I hope to see more news features like that in the future.
Regarding my previous letter that I couldn't get the pictures to load in that article, I wanted to let you know I fixed the problem.
Yes it does seem to be a problem with Earthlink. I switched to IE and had no trouble with the loading or the printing. I don't really understand why it was a problem, but what the heck, I'm glad it's fixed. Actually, I like IE better than the Netscape browser I was using, so actually you guys helped me out a lot. ;) Thanks! Keep up the excellent work!
Thanks for your letter and follow up. Earthlink doesn't seem to like Polymer Clay Polyzine! We've had mail from a number of Earthlink users who coudn't get access to articles or pictures.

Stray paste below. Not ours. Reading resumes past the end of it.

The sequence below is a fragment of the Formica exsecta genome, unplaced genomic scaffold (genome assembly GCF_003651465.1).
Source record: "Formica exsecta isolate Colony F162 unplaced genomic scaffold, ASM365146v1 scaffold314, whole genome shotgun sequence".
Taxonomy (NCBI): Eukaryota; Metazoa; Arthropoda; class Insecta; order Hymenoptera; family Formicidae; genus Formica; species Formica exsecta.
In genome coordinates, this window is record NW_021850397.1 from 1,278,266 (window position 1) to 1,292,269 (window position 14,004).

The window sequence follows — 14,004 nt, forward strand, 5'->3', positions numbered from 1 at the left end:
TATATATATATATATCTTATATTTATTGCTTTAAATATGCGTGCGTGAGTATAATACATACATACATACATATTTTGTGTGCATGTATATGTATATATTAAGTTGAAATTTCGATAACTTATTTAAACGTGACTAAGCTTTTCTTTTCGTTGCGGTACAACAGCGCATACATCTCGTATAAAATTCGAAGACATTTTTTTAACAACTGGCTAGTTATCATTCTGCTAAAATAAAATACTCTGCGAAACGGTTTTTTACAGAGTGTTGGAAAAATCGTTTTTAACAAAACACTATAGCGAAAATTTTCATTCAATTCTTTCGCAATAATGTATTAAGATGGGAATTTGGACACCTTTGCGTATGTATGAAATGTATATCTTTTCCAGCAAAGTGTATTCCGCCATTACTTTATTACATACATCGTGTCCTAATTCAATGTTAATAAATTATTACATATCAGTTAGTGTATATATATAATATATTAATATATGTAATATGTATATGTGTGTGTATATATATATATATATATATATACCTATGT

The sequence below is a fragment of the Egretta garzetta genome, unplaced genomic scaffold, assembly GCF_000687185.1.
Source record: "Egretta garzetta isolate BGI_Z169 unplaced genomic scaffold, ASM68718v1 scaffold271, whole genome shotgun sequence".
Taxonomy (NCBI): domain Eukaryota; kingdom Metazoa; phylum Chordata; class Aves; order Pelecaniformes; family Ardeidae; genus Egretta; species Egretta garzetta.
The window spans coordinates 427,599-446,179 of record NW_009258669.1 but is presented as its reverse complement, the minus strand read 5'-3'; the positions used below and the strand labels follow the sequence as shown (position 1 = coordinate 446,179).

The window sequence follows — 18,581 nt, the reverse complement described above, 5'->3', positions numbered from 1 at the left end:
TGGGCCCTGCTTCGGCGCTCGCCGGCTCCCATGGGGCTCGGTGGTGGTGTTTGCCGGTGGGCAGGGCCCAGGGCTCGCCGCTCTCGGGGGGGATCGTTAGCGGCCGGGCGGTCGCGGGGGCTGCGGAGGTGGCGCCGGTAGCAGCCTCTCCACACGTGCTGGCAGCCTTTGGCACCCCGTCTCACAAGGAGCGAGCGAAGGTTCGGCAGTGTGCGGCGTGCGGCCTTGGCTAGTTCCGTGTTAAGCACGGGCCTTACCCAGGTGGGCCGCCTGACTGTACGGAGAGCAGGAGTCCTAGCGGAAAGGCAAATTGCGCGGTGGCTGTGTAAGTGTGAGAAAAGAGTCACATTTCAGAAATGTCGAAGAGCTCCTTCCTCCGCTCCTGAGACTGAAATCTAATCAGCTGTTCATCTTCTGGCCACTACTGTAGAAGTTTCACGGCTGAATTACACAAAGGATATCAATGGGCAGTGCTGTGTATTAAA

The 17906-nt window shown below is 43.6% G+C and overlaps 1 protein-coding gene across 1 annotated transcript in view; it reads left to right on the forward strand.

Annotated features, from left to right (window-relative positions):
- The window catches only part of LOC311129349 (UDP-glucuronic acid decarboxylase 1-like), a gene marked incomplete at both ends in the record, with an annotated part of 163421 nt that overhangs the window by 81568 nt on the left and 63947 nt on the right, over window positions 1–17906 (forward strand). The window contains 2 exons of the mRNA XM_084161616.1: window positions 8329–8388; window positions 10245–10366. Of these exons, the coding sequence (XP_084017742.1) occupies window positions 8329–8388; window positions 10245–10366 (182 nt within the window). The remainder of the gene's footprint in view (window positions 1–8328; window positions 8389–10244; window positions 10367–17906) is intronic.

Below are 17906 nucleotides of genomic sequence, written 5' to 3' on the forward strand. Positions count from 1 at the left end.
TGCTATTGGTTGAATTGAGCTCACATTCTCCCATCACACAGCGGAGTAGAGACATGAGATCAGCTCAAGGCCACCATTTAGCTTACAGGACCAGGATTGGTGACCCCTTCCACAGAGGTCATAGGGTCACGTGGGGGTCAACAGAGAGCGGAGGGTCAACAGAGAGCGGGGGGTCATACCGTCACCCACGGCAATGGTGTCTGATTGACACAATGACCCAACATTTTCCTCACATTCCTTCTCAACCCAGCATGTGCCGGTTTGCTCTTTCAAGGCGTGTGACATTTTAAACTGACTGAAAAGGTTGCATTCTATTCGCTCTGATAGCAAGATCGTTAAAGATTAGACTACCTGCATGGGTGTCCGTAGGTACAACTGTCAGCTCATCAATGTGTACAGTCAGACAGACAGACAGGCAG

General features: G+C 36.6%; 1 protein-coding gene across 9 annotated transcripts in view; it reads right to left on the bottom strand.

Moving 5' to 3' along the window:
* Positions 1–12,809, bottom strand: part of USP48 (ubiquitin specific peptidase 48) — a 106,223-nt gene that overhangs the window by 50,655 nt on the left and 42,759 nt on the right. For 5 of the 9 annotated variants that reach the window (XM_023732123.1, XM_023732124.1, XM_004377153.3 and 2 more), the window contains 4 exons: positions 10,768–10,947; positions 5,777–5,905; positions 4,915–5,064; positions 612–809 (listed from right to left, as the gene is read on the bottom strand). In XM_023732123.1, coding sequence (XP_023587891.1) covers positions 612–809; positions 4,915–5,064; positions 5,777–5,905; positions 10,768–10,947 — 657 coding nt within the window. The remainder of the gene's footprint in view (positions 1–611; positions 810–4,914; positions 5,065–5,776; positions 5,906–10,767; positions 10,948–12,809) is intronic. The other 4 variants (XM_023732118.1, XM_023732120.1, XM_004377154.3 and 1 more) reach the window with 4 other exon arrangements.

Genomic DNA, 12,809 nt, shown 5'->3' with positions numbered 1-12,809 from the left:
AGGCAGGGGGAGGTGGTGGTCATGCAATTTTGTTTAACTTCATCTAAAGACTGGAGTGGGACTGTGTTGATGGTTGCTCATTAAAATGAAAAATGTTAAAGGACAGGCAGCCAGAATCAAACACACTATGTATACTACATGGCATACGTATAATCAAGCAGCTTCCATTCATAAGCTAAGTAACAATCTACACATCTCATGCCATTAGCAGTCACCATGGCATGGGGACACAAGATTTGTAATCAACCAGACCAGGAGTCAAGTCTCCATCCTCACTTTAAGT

If any of you are in this situation, call Earthlink and let them know.
My name is Marie-Laurence, and I'm French. I live near Paris and I do love jewelry making. I began as a beader and, thanks to a wonderful french polymer clay list http://www.egroups.fr/group/CREATIONFIMO I began practicing polymer clay.
Here is a necklace I very proud of. [Check it out in Readers' Gallery.] It is my third necklace as a polymer maker. I hope you'll enjoy it too. I own a site about beading and Polymer clay in French and in English. Here it is:
I'd be very happy to welcome you.
I JUST WANT TO THANK YOU ALL FOR THE WONDERFUL ARTICLES AND TECHNIQUES. I LOOK FORWARD TO THE NEW ISSUE EVERY MONTH. THANKS AGAIN.